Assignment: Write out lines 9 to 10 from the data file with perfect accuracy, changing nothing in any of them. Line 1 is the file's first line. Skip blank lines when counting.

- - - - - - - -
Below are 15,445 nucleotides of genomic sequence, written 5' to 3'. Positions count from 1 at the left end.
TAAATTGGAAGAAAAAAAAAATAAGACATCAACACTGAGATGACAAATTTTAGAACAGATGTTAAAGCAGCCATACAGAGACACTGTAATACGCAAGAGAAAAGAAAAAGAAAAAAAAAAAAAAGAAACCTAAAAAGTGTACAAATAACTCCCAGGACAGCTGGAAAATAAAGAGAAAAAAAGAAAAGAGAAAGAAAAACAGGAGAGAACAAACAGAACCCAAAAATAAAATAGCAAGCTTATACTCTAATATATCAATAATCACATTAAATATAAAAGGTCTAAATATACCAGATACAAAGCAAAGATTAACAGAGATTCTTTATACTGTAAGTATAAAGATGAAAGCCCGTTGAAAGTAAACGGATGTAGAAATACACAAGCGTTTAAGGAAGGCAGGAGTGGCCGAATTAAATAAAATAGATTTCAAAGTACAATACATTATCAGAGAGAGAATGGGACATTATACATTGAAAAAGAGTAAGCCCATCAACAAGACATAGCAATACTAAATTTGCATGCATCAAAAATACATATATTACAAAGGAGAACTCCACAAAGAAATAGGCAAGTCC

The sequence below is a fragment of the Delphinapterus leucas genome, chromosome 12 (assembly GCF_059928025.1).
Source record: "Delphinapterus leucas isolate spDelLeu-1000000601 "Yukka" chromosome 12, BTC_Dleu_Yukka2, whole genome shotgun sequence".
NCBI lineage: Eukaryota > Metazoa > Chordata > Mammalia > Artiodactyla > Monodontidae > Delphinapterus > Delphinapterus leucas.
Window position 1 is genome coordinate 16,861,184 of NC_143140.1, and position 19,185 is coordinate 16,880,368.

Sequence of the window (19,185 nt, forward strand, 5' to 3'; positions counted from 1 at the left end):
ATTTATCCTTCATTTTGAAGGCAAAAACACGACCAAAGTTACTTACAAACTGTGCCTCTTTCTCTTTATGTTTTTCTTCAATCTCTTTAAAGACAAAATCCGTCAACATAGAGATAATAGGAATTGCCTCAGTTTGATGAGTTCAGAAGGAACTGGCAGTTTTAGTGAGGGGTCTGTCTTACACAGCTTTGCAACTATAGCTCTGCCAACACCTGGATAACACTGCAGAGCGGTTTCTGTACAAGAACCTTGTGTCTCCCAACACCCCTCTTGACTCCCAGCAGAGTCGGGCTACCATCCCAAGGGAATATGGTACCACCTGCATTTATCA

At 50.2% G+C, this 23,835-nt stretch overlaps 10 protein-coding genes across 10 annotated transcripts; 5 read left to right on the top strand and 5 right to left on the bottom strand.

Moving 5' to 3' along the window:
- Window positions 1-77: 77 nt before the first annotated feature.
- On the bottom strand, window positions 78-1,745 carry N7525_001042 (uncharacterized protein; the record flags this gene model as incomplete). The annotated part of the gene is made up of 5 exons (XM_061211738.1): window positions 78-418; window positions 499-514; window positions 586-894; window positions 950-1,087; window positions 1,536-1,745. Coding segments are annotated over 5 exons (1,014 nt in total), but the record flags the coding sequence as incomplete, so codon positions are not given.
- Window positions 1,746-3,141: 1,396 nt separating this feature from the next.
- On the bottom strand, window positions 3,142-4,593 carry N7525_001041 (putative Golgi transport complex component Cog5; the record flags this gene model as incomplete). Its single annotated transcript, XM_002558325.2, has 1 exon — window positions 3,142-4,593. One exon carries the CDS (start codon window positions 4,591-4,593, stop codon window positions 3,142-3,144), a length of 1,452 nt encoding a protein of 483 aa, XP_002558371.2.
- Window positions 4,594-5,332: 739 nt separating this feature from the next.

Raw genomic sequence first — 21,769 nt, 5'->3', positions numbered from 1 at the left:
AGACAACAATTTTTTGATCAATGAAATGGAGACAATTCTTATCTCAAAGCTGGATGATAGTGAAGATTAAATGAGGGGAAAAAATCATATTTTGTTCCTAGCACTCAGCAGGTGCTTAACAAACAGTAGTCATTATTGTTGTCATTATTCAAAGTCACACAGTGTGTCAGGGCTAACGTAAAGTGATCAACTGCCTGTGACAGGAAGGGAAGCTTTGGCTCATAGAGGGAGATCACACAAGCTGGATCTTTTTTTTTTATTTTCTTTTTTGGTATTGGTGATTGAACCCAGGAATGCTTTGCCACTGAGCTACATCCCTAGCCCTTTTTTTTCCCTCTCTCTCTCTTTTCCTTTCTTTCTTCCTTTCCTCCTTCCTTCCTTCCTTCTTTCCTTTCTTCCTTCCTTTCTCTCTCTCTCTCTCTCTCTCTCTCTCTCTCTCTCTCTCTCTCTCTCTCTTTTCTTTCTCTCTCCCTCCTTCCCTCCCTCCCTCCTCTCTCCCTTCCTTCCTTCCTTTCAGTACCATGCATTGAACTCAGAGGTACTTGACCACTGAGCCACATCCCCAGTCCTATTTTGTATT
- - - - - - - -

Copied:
At 50.2% G+C, this 23,835-nt stretch overlaps 10 protein-coding genes across 10 annotated transcripts; 5 read left to right on the top strand and 5 right to left on the bottom strand.

Moving 5' to 3' along the window: